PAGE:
Immunostimulating liposomes targeting M2 macrophage to eradicate cancer

Prof. Dr. Jai Prakash1), University of Twente/the Netherlands

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1.

Professor Dr. Jai PrakashTargeted Therapeutics, Biomaterials Science and Technology, University of Twente, Enschede/The Netherlands

People involved

Mr. Kunal Pednekar (PhD fellow sponsored by the PRC) - University of Twente/the Netherlands

Abstract

The adaptive immune system, cytotoxic T-cells have an ability to recognize and destroy cancer cells. However, tumor-associated macrophages (TAMs) within the tumor microenvironment induce immunosuppression by secreting various cytokines1), which in turn inhibit immune cells to attack cancer cells. Macrophages generally represent two phenotypes, namely M1 (as anti-tumoral) and M2 (as pro-tumoral). TAMs mainly represent M2 type macrophages which are highly pro-tumorigenic. Transformation of M2 into M1 type is of high interest, as this can revert TAM-induced “immunosuppressive microenvironment” into “immunostimulating microenvironment”. Earlier with the support of the Phospholipid Research Center, we have developed carboxylated phospholipid-based liposomes system that can specifically target M2 macrophages (previous project: Design of well-defined liposomes to target tumor-associated M2 macrophages). We demonstrated that carboxylated liposomes can be used to deliver different drugs such as zoledronic acid and MTP-PE to M2 macrophages. Interestingly, MTP-PE-containing carboxylated liposomes converted M2 macrophages into M1 type in vitro and reduced the tumor growth by 70% in orthotopic breast tumor model in vivo.

In this project, to achieve the complete eradication of tumors which is our end goal, we have set two objectives: 1) target immunostimulating agents2) together with MTP-PE to achieve complete and efficient transformation of M2 into M1 type; and 2) combine immunostimulating liposomes with immunotherapy to achieve a synergistic effect for complete eradication of cancer. These formulations will be extensively examined in orthotopic breast tumor and melanoma models in vivo to examine their efficacy to inhibit tumor progression as well as metastasis. Altogether, this project will exploit the carboxylated liposome technology to stimulate the anti-tumor immunity by delivering immunostimulating agents to M2 macrophages and eradicate tumor completely.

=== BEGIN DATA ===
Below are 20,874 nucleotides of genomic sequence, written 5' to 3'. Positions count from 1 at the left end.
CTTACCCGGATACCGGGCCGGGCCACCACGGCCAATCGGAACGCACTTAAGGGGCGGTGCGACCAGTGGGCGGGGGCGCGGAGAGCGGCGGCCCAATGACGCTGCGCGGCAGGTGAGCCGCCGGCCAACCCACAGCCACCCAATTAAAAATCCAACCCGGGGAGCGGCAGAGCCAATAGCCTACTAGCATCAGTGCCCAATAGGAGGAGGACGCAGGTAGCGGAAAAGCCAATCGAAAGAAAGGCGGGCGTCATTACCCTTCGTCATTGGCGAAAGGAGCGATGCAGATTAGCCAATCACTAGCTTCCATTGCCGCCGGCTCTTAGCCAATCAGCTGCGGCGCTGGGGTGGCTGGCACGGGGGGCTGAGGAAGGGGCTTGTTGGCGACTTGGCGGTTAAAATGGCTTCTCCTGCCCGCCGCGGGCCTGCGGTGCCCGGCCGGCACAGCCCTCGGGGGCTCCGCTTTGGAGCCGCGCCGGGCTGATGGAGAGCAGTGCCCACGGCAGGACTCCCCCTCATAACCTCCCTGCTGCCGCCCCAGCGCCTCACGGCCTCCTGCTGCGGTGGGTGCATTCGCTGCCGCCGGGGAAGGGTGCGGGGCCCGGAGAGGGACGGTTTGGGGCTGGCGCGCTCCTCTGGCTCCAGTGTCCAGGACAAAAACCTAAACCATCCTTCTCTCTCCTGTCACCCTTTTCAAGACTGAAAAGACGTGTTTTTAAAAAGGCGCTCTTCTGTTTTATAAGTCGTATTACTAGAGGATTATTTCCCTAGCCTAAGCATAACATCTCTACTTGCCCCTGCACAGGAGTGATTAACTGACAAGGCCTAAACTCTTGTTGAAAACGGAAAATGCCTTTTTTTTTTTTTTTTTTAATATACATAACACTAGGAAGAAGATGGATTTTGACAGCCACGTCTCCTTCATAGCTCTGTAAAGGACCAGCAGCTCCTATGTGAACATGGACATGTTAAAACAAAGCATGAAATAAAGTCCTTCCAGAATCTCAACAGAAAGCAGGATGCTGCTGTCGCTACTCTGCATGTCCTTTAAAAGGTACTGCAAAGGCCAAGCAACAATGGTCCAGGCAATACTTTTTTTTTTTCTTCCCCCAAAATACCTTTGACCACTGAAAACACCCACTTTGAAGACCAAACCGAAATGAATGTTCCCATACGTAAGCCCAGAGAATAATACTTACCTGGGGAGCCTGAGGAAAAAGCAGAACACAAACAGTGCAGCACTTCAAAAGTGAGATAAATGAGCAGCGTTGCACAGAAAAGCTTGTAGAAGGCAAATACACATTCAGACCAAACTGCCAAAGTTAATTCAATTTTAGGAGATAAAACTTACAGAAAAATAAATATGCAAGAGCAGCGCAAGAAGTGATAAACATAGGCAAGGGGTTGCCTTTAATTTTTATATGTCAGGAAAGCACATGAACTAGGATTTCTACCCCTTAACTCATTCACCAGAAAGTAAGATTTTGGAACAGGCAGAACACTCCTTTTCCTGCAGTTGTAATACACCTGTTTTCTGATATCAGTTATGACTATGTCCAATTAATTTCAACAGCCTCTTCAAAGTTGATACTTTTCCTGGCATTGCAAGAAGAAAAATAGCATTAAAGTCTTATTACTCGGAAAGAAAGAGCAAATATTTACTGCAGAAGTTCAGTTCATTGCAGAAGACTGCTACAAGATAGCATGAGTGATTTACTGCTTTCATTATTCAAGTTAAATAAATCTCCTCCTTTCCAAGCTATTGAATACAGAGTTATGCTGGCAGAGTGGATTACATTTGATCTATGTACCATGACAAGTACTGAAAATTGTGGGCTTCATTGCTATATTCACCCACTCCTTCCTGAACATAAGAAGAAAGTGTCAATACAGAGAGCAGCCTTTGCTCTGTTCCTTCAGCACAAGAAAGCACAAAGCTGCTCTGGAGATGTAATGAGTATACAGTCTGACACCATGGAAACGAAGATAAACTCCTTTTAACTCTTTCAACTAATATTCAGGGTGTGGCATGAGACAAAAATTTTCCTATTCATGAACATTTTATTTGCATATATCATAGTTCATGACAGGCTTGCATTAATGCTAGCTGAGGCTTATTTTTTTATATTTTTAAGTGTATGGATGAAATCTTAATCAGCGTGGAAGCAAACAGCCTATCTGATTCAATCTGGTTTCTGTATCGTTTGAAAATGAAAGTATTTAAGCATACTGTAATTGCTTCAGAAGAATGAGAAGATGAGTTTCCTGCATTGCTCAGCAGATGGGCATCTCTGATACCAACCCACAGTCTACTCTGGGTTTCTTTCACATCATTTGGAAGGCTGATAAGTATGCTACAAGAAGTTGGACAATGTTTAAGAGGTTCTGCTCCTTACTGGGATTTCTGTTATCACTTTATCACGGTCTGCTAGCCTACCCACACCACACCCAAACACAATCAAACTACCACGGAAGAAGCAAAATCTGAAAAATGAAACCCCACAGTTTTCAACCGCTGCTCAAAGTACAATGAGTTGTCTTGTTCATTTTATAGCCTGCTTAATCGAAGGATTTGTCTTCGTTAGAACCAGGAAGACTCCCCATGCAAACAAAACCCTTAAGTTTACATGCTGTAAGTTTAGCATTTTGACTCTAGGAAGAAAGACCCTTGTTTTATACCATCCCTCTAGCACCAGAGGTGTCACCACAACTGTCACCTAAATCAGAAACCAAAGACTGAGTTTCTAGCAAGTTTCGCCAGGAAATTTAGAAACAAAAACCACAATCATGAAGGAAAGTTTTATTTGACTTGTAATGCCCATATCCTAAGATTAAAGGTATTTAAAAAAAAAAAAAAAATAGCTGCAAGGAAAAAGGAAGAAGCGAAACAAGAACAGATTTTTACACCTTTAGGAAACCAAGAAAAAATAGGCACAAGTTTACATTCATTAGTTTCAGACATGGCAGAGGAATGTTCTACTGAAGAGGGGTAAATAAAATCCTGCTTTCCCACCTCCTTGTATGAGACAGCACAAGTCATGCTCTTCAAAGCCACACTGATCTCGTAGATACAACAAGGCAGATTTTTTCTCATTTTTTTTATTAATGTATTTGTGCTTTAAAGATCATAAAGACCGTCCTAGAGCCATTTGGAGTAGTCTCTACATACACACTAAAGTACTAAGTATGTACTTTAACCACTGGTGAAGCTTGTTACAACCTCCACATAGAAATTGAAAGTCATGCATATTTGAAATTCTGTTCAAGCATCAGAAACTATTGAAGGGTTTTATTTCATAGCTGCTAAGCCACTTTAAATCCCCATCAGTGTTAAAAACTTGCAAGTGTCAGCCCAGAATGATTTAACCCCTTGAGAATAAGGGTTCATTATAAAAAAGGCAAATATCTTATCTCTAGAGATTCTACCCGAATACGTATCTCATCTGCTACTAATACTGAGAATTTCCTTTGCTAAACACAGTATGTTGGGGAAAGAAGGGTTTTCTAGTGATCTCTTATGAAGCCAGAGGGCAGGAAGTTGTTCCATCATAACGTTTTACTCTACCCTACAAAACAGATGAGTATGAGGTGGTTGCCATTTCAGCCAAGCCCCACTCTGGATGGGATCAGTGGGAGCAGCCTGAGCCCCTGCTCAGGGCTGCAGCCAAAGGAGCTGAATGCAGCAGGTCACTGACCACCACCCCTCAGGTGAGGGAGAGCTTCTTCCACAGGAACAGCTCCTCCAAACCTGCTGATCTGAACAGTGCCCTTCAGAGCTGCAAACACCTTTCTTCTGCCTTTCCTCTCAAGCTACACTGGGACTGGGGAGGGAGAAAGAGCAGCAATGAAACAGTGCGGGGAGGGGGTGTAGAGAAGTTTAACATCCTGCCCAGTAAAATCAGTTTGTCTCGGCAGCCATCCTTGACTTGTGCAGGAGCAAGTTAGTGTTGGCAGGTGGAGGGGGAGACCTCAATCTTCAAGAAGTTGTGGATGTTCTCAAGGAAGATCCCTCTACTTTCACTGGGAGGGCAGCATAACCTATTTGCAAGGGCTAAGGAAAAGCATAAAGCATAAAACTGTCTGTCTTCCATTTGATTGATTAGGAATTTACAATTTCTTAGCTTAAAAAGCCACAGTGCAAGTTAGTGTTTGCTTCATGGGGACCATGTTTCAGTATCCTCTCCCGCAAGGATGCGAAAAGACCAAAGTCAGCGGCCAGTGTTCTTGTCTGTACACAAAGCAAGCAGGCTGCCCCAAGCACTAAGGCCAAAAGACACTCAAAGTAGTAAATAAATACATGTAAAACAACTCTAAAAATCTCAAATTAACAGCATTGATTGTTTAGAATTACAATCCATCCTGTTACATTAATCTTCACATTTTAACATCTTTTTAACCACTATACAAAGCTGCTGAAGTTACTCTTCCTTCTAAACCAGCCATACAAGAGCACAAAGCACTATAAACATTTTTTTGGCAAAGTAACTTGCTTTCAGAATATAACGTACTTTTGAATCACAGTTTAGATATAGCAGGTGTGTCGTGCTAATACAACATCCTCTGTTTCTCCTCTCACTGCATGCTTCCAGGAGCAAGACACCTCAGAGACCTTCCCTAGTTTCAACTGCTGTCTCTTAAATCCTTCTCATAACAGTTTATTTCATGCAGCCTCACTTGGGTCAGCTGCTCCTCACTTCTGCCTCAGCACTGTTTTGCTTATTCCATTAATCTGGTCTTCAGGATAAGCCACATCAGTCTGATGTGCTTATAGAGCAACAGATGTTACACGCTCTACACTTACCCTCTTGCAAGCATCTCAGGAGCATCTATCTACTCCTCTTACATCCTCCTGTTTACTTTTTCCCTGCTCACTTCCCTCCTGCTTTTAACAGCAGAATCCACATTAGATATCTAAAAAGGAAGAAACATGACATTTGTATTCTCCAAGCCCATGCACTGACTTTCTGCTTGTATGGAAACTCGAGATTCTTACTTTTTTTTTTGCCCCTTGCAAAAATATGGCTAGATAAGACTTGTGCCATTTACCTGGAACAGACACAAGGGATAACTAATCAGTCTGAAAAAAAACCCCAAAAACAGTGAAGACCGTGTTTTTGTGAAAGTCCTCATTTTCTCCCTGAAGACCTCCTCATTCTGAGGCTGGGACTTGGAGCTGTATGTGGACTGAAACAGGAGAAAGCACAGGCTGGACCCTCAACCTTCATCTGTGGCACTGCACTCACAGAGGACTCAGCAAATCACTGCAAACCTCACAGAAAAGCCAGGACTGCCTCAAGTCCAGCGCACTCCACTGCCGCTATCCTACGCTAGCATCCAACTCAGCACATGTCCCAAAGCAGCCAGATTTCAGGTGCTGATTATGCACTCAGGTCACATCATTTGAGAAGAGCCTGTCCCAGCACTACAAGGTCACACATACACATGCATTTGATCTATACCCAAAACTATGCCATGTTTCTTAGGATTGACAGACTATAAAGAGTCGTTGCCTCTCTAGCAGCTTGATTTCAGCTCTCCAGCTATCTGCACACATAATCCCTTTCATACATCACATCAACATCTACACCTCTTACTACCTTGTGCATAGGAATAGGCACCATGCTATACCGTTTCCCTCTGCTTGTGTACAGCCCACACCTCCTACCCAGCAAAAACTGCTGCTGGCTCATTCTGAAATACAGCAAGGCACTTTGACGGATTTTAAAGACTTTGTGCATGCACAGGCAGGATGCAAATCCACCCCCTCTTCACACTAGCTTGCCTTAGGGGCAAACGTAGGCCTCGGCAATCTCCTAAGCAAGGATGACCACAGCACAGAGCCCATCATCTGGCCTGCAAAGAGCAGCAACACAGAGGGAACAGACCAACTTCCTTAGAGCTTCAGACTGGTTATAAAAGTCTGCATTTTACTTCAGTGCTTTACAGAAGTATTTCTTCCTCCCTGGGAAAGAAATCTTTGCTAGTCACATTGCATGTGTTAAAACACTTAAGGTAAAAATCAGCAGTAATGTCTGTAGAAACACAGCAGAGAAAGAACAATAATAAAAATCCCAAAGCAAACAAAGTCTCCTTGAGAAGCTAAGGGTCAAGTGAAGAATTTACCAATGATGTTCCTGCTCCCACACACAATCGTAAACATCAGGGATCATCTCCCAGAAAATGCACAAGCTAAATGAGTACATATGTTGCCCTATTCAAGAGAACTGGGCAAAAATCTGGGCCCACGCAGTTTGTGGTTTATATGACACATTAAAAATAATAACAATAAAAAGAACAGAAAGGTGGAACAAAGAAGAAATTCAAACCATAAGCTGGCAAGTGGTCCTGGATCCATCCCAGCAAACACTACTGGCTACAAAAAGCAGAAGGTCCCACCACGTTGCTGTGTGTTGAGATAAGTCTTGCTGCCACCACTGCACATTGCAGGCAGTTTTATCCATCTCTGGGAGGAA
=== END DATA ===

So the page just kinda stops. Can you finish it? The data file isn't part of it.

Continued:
Benefit for the community

Cancer is the second leading cause of death world-wide and leads to about 9.6 million deaths every year. Cancer makes a huge negative impact to our society both at health and socio-economic levels. Despite having more than 150 FDA-approved chemotherapies and targeted therapies for cancer, treatment of cancer remains a large challenge in the clinic. Immunotherapies are considered the future medicine to cure cancer. However, the success of the treatment is still poor. Increasing evidence show that the tumor microenvironment around tumor cells protect them from the attack of the therapies and immune system.

TAMs are one of the most crucial cell types which contribute to the tumor initiation, migration, and protection from immunotherapy. With previous research funded by the Phospholipid Research Center, we have shown that inhibition of TAMs using our novel liposomal platform could retard the tumor growth in the breast tumor model. Now, we want to develop our technology to enhance the effectivity of immunotherapy, as proposed in this project. A patent has been filed, which will pave a way to bring this technology to clinic. Success of this project will develop new product(s) against cancer which can help reducing the health burden of our society by enhancing the survival rate in cancer patients. Moreover, the new scientific knowledge will also benefit other scientific communities including the phospholipid research, nanomedicine and oncology.

Visit the supervisors lab

Prof. Jai Prakash and the Prakash Lab

References:
1.
Shapouri-Moghaddam A, Mohammadian S, Vazini H, Taghadosi M, Esmaeili SA, Mardani F, Seifi B, Mohammadi A, Afshari JT, Sahebkar A, 2018
Macrophage plasticity, polarization, and function in health and disease
J. Cell. Physiol. 233, 6425-6440
2.
Huang JH, Lin CY, Wu SY, Chen WY, Chu CL, Brown GD, Chuu CP, Wu-Hsieh BA, 2015
CR3 and Dectin-1 Collaborate in Macrophage Cytokine Response through Association on Lipid Rafts and Activation of Syk-JNK-AP-1 Pathway
PLoS Pathog. 11, e1004985
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